And as I was walking up the steps of this courthouse, there was an older black man who was the janitor in this courthouse. When this man saw me, he came over to me and he said, “Who are you?” I said, “I’m a lawyer.” He said, “You’re a lawyer?” I said, “Yes, sir.” And this man came over to me and he hugged me. And he whispered in my ear. He said, “I’m so proud of you.” And I have to tell you, it was energizing. It connected deeply with something in me about identity, about the capacity of every person to contribute to a community, to a perspective that is hopeful.
Well I went into the courtroom. And as soon as I walked inside, the judge saw me coming in. He said, “Mr. Stevenson, did you write this crazy motion?” I said, “Yes, sir. I did.” And we started arguing. And people started coming in because they were just outraged. I had written these crazy things. And police officers were coming in and assistant prosecutors and clerk workers. And before I knew it, the courtroom was filled with people angry that we were talking about race, that we were talking about poverty, that we were talking about inequality.
And out of the corner of my eye, I could see this janitor pacing back and forth. And he kept looking through the window, and he could hear all of this holler. He kept pacing back and forth. And finally, this older black man with this very worried look on his face came into the courtroom and sat down behind me, almost at counsel table. About 10 minutes later the judge said we would take a break. And during the break there was a deputy sheriff who was offended that the janitor had come into court. And this deputy jumped up and he ran over to this older black man. He said, “Jimmy, what are you doing in this courtroom?” And this older black man stood up and he looked at that deputy and he looked at me and he said, “I came into this courtroom to tell this young man, keep your eyes on the prize, hold on.”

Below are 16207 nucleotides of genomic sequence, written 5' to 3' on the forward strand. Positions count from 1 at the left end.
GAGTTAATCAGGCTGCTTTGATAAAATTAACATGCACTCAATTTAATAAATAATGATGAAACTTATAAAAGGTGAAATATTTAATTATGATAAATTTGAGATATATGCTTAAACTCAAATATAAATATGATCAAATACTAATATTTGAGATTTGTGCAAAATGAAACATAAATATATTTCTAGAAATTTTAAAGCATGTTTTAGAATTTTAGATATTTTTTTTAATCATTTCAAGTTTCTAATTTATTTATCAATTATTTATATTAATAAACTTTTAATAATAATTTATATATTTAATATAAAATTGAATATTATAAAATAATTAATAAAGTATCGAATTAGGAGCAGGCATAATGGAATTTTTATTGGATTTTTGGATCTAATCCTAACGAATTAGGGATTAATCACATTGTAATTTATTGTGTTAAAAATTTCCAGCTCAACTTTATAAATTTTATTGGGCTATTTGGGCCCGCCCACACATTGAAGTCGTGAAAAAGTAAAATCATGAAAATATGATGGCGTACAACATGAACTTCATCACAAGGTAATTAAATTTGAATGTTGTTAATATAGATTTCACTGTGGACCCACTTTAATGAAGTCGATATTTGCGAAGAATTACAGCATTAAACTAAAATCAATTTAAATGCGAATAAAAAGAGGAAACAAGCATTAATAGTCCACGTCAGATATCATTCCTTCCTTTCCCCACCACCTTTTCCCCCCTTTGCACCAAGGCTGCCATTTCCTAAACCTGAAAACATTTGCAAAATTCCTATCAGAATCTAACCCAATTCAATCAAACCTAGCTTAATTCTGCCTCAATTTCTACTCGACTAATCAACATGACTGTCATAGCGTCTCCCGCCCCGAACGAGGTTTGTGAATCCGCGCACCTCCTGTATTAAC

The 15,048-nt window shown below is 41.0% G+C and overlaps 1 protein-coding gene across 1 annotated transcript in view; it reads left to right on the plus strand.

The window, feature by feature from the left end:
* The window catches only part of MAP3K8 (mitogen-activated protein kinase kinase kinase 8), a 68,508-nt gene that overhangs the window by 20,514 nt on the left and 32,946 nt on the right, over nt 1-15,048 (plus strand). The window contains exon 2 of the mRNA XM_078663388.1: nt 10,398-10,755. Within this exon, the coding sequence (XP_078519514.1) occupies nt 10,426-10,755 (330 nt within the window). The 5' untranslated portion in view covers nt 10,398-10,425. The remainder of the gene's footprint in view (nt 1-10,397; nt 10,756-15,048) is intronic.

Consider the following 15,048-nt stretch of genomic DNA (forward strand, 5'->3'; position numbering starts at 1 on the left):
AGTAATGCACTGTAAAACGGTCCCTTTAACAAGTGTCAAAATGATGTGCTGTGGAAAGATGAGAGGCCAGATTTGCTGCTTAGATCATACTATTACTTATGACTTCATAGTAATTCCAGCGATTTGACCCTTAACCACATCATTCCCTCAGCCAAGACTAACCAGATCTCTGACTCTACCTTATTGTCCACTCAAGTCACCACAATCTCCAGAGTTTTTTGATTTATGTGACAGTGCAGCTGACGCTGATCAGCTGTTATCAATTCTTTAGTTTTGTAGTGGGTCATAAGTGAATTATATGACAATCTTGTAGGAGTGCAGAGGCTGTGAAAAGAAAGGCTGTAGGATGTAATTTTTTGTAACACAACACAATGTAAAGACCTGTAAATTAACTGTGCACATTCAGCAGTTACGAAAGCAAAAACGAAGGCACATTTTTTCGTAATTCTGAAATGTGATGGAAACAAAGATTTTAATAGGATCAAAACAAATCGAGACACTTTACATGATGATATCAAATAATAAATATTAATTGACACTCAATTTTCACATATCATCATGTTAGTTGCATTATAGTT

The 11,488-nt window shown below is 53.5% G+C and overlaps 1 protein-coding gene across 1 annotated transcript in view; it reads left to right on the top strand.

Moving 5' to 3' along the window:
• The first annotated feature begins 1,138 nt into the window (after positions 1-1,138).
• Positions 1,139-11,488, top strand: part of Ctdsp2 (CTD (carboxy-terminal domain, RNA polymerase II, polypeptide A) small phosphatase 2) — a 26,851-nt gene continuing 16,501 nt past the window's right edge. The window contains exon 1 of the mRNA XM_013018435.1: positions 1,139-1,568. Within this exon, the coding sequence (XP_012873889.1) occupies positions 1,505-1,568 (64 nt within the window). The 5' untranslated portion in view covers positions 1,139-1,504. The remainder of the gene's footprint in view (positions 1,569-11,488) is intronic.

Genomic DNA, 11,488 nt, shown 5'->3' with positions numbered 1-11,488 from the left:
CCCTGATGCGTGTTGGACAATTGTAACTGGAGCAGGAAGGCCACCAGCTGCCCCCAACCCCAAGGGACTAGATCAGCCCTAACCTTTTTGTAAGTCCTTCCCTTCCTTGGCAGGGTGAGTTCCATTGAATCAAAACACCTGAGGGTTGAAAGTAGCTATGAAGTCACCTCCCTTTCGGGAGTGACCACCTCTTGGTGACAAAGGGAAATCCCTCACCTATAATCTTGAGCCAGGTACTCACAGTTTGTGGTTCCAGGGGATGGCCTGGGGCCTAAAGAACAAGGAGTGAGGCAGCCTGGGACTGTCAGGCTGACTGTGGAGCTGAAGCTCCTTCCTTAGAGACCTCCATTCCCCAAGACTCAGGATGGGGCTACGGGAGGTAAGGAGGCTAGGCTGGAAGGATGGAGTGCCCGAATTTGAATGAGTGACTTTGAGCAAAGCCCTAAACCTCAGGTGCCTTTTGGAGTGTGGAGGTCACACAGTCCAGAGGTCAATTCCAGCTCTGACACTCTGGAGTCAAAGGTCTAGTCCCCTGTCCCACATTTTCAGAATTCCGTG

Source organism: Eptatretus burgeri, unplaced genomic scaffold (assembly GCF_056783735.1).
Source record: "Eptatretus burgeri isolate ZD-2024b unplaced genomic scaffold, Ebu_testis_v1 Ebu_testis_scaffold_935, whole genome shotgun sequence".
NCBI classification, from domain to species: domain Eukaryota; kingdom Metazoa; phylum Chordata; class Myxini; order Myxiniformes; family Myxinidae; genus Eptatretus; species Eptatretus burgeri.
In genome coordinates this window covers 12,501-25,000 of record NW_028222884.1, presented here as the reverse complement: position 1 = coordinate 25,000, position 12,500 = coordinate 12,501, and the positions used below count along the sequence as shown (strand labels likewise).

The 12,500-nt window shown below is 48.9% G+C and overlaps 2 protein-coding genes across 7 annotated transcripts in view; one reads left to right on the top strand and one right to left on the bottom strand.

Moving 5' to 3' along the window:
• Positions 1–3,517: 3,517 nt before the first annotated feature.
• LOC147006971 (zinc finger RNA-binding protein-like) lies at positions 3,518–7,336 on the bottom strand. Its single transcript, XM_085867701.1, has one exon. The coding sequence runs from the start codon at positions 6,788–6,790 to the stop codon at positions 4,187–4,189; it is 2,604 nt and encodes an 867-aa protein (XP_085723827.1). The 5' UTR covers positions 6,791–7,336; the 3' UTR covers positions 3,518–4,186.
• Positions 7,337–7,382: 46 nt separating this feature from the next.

I’ve come to TED because I believe that many of you understand that the moral arc of the universe is long, but it bends toward justice. That we cannot be full evolved human beings until we care about human rights and basic dignity. That all of our survival is tied to the survival of everyone. That our visions of technology and design and entertainment and creativity have to be married with visions of humanity, compassion and justice. And more than anything, for those of you who share that, I’ve simply come to tell you to keep your eyes on the prize, hold on.
Excerpt from Bryan Stevenson’s TED Talk  We Need to Talk About an Injustice

“The proper person understands equity, the small person understands profits.”
Confucius